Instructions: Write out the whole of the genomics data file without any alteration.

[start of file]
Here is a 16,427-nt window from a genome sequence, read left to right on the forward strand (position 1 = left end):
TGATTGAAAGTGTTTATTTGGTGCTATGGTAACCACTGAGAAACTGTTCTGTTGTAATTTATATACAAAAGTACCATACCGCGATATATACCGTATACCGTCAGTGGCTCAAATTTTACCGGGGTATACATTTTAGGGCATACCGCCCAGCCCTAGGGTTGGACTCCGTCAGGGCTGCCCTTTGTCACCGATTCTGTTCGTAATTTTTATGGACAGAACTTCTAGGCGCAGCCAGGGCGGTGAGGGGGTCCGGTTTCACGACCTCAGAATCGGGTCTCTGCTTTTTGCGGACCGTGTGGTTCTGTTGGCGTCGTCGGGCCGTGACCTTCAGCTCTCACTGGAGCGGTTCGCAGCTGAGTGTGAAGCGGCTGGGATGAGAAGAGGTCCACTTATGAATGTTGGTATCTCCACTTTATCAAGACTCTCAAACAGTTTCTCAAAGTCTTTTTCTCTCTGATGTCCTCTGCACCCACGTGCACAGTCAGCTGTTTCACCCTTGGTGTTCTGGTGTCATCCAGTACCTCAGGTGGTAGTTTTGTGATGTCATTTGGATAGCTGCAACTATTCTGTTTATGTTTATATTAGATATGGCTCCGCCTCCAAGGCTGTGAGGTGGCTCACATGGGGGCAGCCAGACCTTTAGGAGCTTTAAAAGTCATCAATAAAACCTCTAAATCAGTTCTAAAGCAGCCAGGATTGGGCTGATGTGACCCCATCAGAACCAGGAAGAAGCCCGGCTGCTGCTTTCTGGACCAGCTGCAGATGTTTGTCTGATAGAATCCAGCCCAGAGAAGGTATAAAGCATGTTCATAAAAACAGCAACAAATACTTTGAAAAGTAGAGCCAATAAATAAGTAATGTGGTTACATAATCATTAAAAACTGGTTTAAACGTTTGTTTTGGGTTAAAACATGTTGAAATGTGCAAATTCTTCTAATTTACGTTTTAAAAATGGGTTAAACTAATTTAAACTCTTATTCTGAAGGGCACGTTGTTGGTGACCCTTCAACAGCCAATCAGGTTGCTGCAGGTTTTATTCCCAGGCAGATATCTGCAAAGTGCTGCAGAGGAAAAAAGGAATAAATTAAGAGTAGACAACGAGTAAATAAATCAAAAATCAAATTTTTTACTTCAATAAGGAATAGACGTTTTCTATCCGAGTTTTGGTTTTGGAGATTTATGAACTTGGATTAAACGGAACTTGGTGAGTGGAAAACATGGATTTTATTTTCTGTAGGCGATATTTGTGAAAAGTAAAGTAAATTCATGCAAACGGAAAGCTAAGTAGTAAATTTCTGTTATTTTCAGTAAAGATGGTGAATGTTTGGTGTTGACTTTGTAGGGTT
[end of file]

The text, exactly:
Here is a 16,427-nt window from a genome sequence, read left to right on the forward strand (position 1 = left end):
TGATTGAAAGTGTTTATTTGGTGCTATGGTAACCACTGAGAAACTGTTCTGTTGTAATTTATATACAAAAGTACCATACCGCGATATATACCGTATACCGTCAGTGGCTCAAATTTTACCGGGGTATACATTTTAGGGCATACCGCCCAGCCCTAGGGTTGGACTCCGTCAGGGCTGCCCTTTGTCACCGATTCTGTTCGTAATTTTTATGGACAGAACTTCTAGGCGCAGCCAGGGCGGTGAGGGGGTCCGGTTTCACGACCTCAGAATCGGGTCTCTGCTTTTTGCGGACCGTGTGGTTCTGTTGGCGTCGTCGGGCCGTGACCTTCAGCTCTCACTGGAGCGGTTCGCAGCTGAGTGTGAAGCGGCTGGGATGAGAAGAGGTCCACTTATGAATGTTGGTATCTCCACTTTATCAAGACTCTCAAACAGTTTCTCAAAGTCTTTTTCTCTCTGATGTCCTCTGCACCCACGTGCACAGTCAGCTGTTTCACCCTTGGTGTTCTGGTGTCATCCAGTACCTCAGGTGGTAGTTTTGTGATGTCATTTGGATAGCTGCAACTATTCTGTTTATGTTTATATTAGATATGGCTCCGCCTCCAAGGCTGTGAGGTGGCTCACATGGGGGCAGCCAGACCTTTAGGAGCTTTAAAAGTCATCAATAAAACCTCTAAATCAGTTCTAAAGCAGCCAGGATTGGGCTGATGTGACCCCATCAGAACCAGGAAGAAGCCCGGCTGCTGCTTTCTGGACCAGCTGCAGATGTTTGTCTGATAGAATCCAGCCCAGAGAAGGTATAAAGCATGTTCATAAAAACAGCAACAAATACTTTGAAAAGTAGAGCCAATAAATAAGTAATGTGGTTACATAATCATTAAAAACTGGTTTAAACGTTTGTTTTGGGTTAAAACATGTTGAAATGTGCAAATTCTTCTAATTTACGTTTTAAAAATGGGTTAAACTAATTTAAACTCTTATTCTGAAGGGCACGTTGTTGGTGACCCTTCAACAGCCAATCAGGTTGCTGCAGGTTTTATTCCCAGGCAGATATCTGCAAAGTGCTGCAGAGGAAAAAAGGAATAAATTAAGAGTAGACAACGAGTAAATAAATCAAAAATCAAATTTTTTACTTCAATAAGGAATAGACGTTTTCTATCCGAGTTTTGGTTTTGGAGATTTATGAACTTGGATTAAACGGAACTTGGTGAGTGGAAAACATGGATTTTATTTTCTGTAGGCGATATTTGTGAAAAGTAAAGTAAATTCATGCAAACGGAAAGCTAAGTAGTAAATTTCTGTTATTTTCAGTAAAGATGGTGAATGTTTGGTGTTGACTTTGTAGGGTT